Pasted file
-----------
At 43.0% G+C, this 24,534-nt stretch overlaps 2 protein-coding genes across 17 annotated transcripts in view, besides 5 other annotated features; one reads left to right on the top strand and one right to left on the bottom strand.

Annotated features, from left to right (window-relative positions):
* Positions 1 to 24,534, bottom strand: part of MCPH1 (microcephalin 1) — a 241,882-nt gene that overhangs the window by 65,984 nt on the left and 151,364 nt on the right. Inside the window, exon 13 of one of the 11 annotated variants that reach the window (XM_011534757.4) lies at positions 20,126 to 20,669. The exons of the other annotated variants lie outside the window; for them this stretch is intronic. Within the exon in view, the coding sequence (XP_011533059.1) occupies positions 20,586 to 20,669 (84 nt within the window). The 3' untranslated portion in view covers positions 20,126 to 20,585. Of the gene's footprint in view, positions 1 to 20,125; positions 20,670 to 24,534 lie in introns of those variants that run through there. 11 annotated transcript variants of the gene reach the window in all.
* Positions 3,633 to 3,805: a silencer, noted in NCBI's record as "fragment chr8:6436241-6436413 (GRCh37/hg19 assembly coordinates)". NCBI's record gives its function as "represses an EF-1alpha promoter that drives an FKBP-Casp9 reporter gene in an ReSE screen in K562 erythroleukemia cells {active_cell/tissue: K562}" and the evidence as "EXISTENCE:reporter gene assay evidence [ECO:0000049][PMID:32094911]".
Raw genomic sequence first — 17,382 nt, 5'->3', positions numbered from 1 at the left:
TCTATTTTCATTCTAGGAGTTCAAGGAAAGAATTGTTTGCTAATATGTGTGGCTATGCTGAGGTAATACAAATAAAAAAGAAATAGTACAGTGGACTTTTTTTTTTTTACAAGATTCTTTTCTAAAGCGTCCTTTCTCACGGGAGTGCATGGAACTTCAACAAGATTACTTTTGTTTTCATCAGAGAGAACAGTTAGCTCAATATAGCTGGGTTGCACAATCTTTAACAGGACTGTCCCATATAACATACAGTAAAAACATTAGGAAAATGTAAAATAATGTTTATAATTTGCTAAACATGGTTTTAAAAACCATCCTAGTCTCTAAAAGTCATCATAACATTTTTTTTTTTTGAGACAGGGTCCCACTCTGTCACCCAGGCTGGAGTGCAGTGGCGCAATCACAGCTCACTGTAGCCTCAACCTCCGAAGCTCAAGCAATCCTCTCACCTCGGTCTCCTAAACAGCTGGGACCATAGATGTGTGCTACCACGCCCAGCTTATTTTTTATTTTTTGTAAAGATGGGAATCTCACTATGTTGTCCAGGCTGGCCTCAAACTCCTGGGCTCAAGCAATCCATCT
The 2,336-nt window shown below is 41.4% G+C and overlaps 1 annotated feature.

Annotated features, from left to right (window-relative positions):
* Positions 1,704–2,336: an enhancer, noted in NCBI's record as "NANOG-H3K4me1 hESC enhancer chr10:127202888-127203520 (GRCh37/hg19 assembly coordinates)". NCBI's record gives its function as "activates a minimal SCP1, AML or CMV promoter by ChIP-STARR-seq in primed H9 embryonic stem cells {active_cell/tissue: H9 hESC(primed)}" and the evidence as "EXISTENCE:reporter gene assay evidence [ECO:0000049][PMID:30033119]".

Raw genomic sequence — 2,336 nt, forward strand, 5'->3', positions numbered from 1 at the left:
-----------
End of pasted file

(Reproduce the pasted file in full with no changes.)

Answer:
At 43.0% G+C, this 24,534-nt stretch overlaps 2 protein-coding genes across 17 annotated transcripts in view, besides 5 other annotated features; one reads left to right on the top strand and one right to left on the bottom strand.

Annotated features, from left to right (window-relative positions):
* Positions 1 to 24,534, bottom strand: part of MCPH1 (microcephalin 1) — a 241,882-nt gene that overhangs the window by 65,984 nt on the left and 151,364 nt on the right. Inside the window, exon 13 of one of the 11 annotated variants that reach the window (XM_011534757.4) lies at positions 20,126 to 20,669. The exons of the other annotated variants lie outside the window; for them this stretch is intronic. Within the exon in view, the coding sequence (XP_011533059.1) occupies positions 20,586 to 20,669 (84 nt within the window). The 3' untranslated portion in view covers positions 20,126 to 20,585. Of the gene's footprint in view, positions 1 to 20,125; positions 20,670 to 24,534 lie in introns of those variants that run through there. 11 annotated transcript variants of the gene reach the window in all.
* Positions 3,633 to 3,805: a silencer, noted in NCBI's record as "fragment chr8:6436241-6436413 (GRCh37/hg19 assembly coordinates)". NCBI's record gives its function as "represses an EF-1alpha promoter that drives an FKBP-Casp9 reporter gene in an ReSE screen in K562 erythroleukemia cells {active_cell/tissue: K562}" and the evidence as "EXISTENCE:reporter gene assay evidence [ECO:0000049][PMID:32094911]".
Raw genomic sequence first — 17,382 nt, 5'->3', positions numbered from 1 at the left:
TCTATTTTCATTCTAGGAGTTCAAGGAAAGAATTGTTTGCTAATATGTGTGGCTATGCTGAGGTAATACAAATAAAAAAGAAATAGTACAGTGGACTTTTTTTTTTTTACAAGATTCTTTTCTAAAGCGTCCTTTCTCACGGGAGTGCATGGAACTTCAACAAGATTACTTTTGTTTTCATCAGAGAGAACAGTTAGCTCAATATAGCTGGGTTGCACAATCTTTAACAGGACTGTCCCATATAACATACAGTAAAAACATTAGGAAAATGTAAAATAATGTTTATAATTTGCTAAACATGGTTTTAAAAACCATCCTAGTCTCTAAAAGTCATCATAACATTTTTTTTTTTTGAGACAGGGTCCCACTCTGTCACCCAGGCTGGAGTGCAGTGGCGCAATCACAGCTCACTGTAGCCTCAACCTCCGAAGCTCAAGCAATCCTCTCACCTCGGTCTCCTAAACAGCTGGGACCATAGATGTGTGCTACCACGCCCAGCTTATTTTTTATTTTTTGTAAAGATGGGAATCTCACTATGTTGTCCAGGCTGGCCTCAAACTCCTGGGCTCAAGCAATCCATCT
The 2,336-nt window shown below is 41.4% G+C and overlaps 1 annotated feature.

Annotated features, from left to right (window-relative positions):
* Positions 1,704–2,336: an enhancer, noted in NCBI's record as "NANOG-H3K4me1 hESC enhancer chr10:127202888-127203520 (GRCh37/hg19 assembly coordinates)". NCBI's record gives its function as "activates a minimal SCP1, AML or CMV promoter by ChIP-STARR-seq in primed H9 embryonic stem cells {active_cell/tissue: H9 hESC(primed)}" and the evidence as "EXISTENCE:reporter gene assay evidence [ECO:0000049][PMID:30033119]".

Raw genomic sequence — 2,336 nt, forward strand, 5'->3', positions numbered from 1 at the left: